Results & impact 27 November 2023
Reconciling local development and conservation in southern Africa
How can we manage southern Africa's protected areas sustainably? This question is too often viewed solely in terms of biodiversity conservation. However, it would be a good idea to look at the livelihoods and wellbeing of people living in and around those protected areas, to guarantee a decent standard of living for them and reduce conflict with wildlife. This is what the ProSuLi project (Promoting Sustainable Livelihoods in Transfrontier Conservation Areas) set out to do in 2018, working in four communities in Botswana, Mozambique and Zimbabwe.
"It was necessary to restore the capacity of communities in transfrontier conservation areas (TFCAs) to drive their own development pathways rather than imposing external solutions on them", says Alexandre Caron, CIRAD researcher and ProSuLi project coordinator. This project took that into account, and the local communities themselves defined and prioritized possible futures - and the activities required to achieve them - by means of participatory approaches.
Irrigated gardens and tick-borne disease prevention
CIRAD has substantial experience of this type of participatory approach, which has already borne fruit. Solar-powered boreholes and irrigated gardens have been set up in Mozambique and Zimbabwe. They give women, who are generally in charge of fetching water and cultivating gardens, more time for other activities and access to income, which in some cases has meant less conflict within families.
Elsewhere, veterinary training courses have been held, for tick-borne disease prevention. Collective cattle herding in a community in Botswana has reduced attacks by lions, while at two project sites in Zimbabwe, villagers proved keen to hold workshops to nurture respect between people and generations and for nature.
These activities, which were chosen by local stakeholders and monitored by the project partners, have benefitted several thousand people, either directly or indirectly. "The Covid-19 pandemic has shown that conservation tourism is merely a way of diversifying livelihood options, not a silver bullet", Alexandre Caron observes. "It is small-scale farming, respecting local resources, that has maintained local livelihoods throughout the crisis."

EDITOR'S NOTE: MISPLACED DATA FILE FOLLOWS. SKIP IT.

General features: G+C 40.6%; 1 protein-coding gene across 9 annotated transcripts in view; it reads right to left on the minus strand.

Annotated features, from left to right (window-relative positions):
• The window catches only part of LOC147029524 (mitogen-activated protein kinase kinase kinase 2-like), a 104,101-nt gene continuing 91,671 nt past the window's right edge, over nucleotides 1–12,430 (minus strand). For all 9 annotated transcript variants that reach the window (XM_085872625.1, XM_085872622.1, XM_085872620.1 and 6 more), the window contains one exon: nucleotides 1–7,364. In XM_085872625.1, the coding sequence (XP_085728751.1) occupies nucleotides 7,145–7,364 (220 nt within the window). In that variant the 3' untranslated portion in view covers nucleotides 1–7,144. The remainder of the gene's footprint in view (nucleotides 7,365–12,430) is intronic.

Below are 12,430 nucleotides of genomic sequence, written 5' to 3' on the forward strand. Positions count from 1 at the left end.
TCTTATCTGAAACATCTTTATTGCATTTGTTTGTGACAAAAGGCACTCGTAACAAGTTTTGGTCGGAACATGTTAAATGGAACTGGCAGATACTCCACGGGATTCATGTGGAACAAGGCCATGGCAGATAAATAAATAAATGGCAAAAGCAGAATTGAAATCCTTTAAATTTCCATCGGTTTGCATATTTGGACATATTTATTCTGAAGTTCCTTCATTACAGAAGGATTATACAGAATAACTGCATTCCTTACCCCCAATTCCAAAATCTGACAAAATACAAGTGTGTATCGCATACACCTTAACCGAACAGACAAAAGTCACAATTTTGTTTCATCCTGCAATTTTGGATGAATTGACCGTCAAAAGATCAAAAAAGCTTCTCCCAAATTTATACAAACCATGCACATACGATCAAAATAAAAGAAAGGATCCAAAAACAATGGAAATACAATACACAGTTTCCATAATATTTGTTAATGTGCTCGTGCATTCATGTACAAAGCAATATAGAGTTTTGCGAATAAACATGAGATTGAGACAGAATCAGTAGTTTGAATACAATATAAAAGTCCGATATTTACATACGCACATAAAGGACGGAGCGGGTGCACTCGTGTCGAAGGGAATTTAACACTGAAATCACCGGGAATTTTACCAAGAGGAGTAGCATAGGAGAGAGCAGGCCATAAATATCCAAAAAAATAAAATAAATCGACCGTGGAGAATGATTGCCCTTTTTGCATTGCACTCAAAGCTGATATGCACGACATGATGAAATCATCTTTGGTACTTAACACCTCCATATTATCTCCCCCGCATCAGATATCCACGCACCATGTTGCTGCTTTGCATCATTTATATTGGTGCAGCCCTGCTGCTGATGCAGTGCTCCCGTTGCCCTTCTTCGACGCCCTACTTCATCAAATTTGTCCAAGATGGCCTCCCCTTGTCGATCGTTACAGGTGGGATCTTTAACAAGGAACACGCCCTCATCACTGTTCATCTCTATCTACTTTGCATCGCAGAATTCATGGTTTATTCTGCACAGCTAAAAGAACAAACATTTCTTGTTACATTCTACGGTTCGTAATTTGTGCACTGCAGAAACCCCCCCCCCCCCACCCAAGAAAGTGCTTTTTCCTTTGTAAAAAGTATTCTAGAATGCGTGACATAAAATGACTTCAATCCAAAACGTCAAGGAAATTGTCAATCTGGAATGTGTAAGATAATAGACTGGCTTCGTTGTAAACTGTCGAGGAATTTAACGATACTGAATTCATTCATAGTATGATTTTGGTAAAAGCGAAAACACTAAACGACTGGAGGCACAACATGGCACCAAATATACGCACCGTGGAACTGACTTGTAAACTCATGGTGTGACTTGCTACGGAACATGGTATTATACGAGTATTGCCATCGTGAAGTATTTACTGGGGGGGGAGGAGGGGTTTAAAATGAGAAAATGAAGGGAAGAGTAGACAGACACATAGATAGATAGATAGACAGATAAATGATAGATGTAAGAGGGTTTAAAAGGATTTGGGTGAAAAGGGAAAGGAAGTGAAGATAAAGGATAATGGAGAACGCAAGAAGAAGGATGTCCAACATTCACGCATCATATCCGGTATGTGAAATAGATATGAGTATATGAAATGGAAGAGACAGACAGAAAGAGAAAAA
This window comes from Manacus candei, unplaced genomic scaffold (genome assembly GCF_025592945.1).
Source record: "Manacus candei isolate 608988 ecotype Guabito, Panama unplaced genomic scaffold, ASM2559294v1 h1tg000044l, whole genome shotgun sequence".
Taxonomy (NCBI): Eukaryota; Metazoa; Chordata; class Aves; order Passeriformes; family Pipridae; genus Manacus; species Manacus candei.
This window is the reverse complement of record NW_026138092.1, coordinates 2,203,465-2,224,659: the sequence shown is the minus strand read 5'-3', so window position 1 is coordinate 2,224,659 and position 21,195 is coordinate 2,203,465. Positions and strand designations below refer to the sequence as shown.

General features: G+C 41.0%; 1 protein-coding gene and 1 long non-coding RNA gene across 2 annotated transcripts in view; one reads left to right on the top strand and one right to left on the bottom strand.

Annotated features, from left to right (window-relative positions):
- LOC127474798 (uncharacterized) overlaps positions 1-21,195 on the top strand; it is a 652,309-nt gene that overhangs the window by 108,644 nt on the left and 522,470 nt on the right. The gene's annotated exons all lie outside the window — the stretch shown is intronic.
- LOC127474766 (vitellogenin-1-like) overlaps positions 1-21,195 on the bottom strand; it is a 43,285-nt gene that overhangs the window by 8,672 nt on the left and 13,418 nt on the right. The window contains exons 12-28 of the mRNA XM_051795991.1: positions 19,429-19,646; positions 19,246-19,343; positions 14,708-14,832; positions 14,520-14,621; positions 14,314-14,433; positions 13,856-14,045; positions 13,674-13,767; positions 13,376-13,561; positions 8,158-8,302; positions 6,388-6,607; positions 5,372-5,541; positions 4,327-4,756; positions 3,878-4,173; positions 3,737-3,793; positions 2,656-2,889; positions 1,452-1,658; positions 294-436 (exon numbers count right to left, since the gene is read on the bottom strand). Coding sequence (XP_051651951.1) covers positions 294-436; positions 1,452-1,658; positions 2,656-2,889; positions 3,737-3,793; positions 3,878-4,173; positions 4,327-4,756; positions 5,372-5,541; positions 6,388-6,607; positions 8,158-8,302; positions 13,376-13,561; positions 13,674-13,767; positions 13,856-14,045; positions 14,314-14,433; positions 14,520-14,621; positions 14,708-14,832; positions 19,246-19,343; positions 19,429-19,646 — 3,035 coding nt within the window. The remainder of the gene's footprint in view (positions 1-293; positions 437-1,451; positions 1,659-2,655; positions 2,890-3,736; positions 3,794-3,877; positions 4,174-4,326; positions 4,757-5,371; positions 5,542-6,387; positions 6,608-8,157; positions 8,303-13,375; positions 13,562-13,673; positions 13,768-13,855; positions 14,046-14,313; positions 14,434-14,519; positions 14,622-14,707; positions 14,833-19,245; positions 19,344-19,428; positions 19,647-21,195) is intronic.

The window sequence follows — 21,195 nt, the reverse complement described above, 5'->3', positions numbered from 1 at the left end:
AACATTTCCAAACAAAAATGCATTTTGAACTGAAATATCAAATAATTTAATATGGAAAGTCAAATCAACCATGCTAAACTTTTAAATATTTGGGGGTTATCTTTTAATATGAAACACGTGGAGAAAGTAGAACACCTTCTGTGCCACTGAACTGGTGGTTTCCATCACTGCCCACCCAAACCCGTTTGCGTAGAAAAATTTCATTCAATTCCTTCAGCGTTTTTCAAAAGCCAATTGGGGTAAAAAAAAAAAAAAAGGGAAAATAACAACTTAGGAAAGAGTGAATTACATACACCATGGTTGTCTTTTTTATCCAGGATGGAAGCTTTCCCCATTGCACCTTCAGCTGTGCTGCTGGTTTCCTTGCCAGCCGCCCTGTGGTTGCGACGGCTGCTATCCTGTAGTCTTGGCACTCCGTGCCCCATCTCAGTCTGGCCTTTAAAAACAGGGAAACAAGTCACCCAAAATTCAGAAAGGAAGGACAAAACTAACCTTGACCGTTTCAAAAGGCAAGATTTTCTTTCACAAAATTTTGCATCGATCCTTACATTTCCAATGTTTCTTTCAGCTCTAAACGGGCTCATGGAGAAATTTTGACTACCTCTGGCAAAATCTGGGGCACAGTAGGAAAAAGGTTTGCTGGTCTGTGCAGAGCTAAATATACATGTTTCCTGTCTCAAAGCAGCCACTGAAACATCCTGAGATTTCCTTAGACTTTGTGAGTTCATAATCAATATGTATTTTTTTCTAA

Collective governance for long-term impact
The question of sustainable livelihoods was thus central to the project's activities, to ensure long-term impacts. "We have seen a number of new, inclusive and supportive initiatives", the researcher explains. "For instance, some of the money collected to maintain boreholes has been reinvested in a herd of goats, becoming the borehole committee's 'current account'. This might look like a drop in the ocean, but we hope the empowerment and appropriation process in which local communities are now involved will allow them to be proactive, and work collectively to design responses to future challenges."
Promoting innovation through collective action - rather than technology - means that each and every stakeholder, from the local to the global level, has to change. This is why the project team is involved in working groups and talks aimed at influencing the entire range of players, from donors to practitioners.
A matter of social and environmental justice
CIRAD and its partners, with others, are pushing for a paradigm shift and trying to ensure a better balance between biodiversity and development, which are interdependent. "'Involving local stakeholders must not be just for show. It has to be central to collective decision-making and TFCA management practices", Alexandre Caron insists. As far as he is concerned, this shift is necessary in order to "decolonize" the current conservation paradigm once and for all, since by imposing community-based anti-poaching programmes for example, it merely promotes conservation-oriented activities while cutting local communities off from their traditional culture and farming practices. This situation locks conservation practices into dominant top-down and often unjust systems with little chance of long-term sustainability.
Above all, this is a matter of social and environmental justice. "People living on the fringes of protected areas must be allowed to defend their rights just like anyone else. In an already difficult situation of poverty, you and I would not take constant attacks by lions or elephants lying down. How many people would be prepared to sacrifice this much for conservation and hand over control of their future?", he concludes by asking.